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Sunday, 23 April 2017

Best Commodity Tips
Oil recovers some lost ground, but market remains under pressure

Oil prices recovered some ground on Monday following last week's big losses, driven by expectations that OPEC will extend a pledge to cut output to cover all of 2017, although a relentless rise in US drilling capped gains.

US West Texas Intermediate (WTI) crude oil futures added 23 cents, or 0.5 percent, by 0037 GMT, but were still below the $50 mark pierced on Friday at $49.85 a barrel.

Brent crude futures rose 27 cents, or 0.5 percent, to $52.23 per barrel.

Oil prices fell steeply last week on the back of stubbornly high crude supplies, despite a pledge by the Organization of the Petroleum Exporting Countries (OPEC) and some other producers to cut production by almost 1.8 million barrels per day (bpd) for six months from Jan. 1 to support the market.

U.S. drillers added oil rigs for a 14th week in a row, to 688 rigs, extending an 11-month recovery that is expected to boost U.S. shale production in May by the biggest monthly increase in more than two years.

U.S. crude pruduction is at 9.25 million barrels per day (bpd), up almost 10 percent since mid-2016 and approaching that of OPEC's top exporter Saudi Arabia.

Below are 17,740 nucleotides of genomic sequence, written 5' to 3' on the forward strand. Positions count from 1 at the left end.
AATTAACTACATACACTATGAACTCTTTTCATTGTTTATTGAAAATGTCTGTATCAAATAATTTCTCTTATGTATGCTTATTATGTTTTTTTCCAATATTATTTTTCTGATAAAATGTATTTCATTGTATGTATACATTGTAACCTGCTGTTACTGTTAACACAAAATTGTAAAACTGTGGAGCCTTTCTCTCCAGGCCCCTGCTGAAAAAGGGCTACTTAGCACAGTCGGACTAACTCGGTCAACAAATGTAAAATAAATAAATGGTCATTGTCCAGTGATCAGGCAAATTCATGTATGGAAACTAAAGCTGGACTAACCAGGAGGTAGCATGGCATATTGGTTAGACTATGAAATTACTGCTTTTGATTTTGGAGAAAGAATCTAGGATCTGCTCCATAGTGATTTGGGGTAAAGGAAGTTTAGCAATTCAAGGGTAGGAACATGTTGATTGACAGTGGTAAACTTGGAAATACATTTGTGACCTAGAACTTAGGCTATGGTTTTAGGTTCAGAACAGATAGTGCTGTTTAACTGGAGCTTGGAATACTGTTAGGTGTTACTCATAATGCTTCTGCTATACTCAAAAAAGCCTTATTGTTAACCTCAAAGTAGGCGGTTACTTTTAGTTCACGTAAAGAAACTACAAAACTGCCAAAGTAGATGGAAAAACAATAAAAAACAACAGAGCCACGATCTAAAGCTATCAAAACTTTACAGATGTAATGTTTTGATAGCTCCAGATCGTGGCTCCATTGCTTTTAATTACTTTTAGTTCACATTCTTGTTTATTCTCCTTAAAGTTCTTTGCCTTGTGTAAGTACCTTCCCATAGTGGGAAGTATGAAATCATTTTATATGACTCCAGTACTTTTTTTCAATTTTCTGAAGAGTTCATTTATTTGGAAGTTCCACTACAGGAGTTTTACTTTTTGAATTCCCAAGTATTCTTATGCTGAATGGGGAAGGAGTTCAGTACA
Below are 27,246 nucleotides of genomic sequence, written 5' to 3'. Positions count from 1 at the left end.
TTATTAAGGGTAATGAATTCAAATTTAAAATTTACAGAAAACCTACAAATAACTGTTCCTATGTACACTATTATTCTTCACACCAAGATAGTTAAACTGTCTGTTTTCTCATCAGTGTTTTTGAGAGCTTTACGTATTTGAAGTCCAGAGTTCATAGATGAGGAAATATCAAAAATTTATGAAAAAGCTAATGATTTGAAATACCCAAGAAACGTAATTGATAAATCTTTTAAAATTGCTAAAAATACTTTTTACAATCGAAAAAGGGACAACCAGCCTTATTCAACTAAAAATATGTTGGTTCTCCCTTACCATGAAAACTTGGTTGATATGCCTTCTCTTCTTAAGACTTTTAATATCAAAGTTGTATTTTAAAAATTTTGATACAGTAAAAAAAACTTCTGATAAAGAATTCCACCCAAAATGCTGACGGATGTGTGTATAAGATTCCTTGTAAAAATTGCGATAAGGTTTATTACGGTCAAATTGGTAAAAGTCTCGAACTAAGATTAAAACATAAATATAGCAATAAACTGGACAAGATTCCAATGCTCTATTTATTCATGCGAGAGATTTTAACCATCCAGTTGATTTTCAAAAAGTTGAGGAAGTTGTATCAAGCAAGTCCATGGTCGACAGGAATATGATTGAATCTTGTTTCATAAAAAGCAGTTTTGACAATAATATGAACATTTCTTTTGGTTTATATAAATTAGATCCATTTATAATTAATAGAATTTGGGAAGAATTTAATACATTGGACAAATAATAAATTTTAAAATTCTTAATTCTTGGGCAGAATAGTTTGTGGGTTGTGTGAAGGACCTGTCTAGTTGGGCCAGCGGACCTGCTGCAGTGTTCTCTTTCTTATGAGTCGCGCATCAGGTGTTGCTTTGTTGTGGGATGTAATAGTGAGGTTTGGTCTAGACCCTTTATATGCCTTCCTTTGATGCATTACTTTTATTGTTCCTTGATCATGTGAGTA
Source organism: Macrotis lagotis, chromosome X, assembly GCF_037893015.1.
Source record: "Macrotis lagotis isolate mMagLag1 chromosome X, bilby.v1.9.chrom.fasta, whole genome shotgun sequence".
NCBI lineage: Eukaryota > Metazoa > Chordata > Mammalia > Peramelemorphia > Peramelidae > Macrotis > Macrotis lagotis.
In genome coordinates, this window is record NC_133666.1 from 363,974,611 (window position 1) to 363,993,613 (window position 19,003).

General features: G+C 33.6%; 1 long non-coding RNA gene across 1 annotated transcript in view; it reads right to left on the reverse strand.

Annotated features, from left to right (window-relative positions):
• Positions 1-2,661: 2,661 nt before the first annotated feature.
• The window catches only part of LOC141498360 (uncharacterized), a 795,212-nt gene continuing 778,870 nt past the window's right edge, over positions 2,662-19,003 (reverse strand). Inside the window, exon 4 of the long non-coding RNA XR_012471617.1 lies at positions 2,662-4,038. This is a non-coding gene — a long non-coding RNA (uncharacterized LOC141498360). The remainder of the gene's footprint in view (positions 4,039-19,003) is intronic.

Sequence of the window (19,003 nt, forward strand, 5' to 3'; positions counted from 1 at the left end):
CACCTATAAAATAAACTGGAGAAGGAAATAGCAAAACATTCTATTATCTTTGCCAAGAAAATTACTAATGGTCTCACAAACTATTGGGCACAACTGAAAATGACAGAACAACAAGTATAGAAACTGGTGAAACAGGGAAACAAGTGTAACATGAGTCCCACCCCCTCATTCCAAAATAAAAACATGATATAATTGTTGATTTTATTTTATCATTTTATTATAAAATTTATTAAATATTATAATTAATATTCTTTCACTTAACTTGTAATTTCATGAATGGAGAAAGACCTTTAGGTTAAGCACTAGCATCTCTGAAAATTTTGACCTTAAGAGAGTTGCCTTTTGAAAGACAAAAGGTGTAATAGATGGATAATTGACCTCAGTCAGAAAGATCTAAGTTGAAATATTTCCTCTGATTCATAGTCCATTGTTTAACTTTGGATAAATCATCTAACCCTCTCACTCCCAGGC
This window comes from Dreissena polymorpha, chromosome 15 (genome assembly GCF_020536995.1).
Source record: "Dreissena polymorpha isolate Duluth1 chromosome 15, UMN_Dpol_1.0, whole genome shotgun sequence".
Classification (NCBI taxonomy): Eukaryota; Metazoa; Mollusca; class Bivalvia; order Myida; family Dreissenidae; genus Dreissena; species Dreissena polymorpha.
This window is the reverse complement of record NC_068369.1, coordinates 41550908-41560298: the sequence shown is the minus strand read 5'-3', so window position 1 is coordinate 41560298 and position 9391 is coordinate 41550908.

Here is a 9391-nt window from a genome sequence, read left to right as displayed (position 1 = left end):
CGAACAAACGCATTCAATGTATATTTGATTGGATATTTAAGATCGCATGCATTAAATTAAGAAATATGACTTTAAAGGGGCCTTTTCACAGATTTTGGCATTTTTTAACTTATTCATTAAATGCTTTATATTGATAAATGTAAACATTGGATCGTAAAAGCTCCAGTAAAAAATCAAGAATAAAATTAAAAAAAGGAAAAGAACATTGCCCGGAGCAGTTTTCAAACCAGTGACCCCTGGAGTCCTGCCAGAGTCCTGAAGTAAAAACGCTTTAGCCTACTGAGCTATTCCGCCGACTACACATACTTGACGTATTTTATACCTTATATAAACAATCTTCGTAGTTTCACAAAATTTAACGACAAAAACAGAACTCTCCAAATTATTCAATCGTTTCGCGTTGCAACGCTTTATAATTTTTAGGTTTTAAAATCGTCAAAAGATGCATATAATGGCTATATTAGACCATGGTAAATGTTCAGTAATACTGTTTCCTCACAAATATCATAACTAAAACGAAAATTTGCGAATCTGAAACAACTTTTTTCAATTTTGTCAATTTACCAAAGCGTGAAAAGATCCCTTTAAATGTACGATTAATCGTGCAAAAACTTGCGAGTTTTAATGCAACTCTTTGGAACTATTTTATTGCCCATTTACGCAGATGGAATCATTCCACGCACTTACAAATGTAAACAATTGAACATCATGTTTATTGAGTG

"WTI oil slipped back below the $50 per barrel level, amid concerns that the lack of inventory drawdown since the OPEC production cuts is a sign that the cuts are not enough to rebalance supply and demand and put a floor under prices," said William O'Loughlin, investment analyst at Rivkin Securities in a note on Monday.

Both the Brent and WTI oil benchmarks are down more than 7.5 percent since the end of last year.

Iran's crude oil exports are set to hit a 14-month low in May, suggesting the country is struggling to raise exports after clearing out stocks stored on tankers.

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Friday, 21 April 2017

Best Commodity Tips

Gold climbs quietly as investors wary ahead of French vote

Gold prices rose slightly on Friday as investors awaited the first-round of voting in the presidential French election at the weekend and possible announcements about tax changes in the United States.Spot gold XAU= was up 0.3 percent at $1,284.62 an ounce by 2:30 p.m. EDT (1830 GMT), on track to close the week little changed after five straight weeks higher.U.S. gold futures GCcv1 settled up 0.4 percent at $1,289.10.